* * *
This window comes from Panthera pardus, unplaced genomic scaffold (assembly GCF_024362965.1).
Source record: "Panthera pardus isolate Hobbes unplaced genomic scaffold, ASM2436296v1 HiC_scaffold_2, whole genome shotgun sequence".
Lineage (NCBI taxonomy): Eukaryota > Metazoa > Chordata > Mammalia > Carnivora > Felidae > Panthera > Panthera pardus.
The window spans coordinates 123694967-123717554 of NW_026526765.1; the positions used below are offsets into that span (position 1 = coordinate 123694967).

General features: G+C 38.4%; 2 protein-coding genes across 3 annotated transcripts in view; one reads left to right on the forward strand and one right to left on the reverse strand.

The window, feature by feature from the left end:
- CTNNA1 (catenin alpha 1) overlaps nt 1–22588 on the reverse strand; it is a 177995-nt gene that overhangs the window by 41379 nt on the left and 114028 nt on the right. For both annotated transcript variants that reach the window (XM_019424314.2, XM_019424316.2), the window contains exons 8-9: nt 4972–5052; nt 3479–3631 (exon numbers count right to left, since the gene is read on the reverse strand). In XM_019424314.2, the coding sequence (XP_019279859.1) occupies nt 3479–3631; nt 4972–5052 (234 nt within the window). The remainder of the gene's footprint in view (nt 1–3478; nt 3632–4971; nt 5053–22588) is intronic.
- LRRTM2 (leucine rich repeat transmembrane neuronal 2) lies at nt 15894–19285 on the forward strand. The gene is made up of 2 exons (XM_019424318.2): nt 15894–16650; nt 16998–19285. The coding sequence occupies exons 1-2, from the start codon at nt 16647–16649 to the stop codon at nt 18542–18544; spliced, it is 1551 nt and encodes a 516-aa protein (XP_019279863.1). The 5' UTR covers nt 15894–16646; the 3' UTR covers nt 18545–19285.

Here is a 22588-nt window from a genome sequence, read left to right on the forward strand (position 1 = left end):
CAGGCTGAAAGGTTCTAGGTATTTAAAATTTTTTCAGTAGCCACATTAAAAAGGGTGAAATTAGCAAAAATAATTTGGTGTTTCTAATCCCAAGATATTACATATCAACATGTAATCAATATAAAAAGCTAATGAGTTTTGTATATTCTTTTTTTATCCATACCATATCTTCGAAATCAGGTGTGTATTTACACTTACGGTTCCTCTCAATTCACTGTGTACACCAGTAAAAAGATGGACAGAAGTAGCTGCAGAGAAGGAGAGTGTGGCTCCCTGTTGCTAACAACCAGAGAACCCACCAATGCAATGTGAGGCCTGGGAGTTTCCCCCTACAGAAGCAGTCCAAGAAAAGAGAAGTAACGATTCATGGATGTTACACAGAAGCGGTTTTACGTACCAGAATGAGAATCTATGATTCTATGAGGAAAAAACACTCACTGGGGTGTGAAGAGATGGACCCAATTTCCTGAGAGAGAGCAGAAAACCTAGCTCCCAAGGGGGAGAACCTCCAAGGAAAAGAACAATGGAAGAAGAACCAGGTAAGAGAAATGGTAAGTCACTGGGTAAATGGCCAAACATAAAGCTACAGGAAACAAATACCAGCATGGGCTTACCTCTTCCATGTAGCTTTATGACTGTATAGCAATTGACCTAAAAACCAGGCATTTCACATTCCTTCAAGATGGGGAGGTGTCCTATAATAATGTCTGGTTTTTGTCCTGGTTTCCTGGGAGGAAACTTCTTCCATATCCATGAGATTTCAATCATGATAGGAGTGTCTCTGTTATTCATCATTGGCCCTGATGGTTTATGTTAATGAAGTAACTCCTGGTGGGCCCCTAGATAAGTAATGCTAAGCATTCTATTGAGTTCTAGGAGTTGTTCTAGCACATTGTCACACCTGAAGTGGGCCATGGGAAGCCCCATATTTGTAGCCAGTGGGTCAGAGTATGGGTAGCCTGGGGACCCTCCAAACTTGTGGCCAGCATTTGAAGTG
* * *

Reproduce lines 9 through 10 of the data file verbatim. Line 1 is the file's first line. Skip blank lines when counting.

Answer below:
Here is a 22588-nt window from a genome sequence, read left to right on the forward strand (position 1 = left end):
CAGGCTGAAAGGTTCTAGGTATTTAAAATTTTTTCAGTAGCCACATTAAAAAGGGTGAAATTAGCAAAAATAATTTGGTGTTTCTAATCCCAAGATATTACATATCAACATGTAATCAATATAAAAAGCTAATGAGTTTTGTATATTCTTTTTTTATCCATACCATATCTTCGAAATCAGGTGTGTATTTACACTTACGGTTCCTCTCAATTCACTGTGTACACCAGTAAAAAGATGGACAGAAGTAGCTGCAGAGAAGGAGAGTGTGGCTCCCTGTTGCTAACAACCAGAGAACCCACCAATGCAATGTGAGGCCTGGGAGTTTCCCCCTACAGAAGCAGTCCAAGAAAAGAGAAGTAACGATTCATGGATGTTACACAGAAGCGGTTTTACGTACCAGAATGAGAATCTATGATTCTATGAGGAAAAAACACTCACTGGGGTGTGAAGAGATGGACCCAATTTCCTGAGAGAGAGCAGAAAACCTAGCTCCCAAGGGGGAGAACCTCCAAGGAAAAGAACAATGGAAGAAGAACCAGGTAAGAGAAATGGTAAGTCACTGGGTAAATGGCCAAACATAAAGCTACAGGAAACAAATACCAGCATGGGCTTACCTCTTCCATGTAGCTTTATGACTGTATAGCAATTGACCTAAAAACCAGGCATTTCACATTCCTTCAAGATGGGGAGGTGTCCTATAATAATGTCTGGTTTTTGTCCTGGTTTCCTGGGAGGAAACTTCTTCCATATCCATGAGATTTCAATCATGATAGGAGTGTCTCTGTTATTCATCATTGGCCCTGATGGTTTATGTTAATGAAGTAACTCCTGGTGGGCCCCTAGATAAGTAATGCTAAGCATTCTATTGAGTTCTAGGAGTTGTTCTAGCACATTGTCACACCTGAAGTGGGCCATGGGAAGCCCCATATTTGTAGCCAGTGGGTCAGAGTATGGGTAGCCTGGGGACCCTCCAAACTTGTGGCCAGCATTTGAAGTG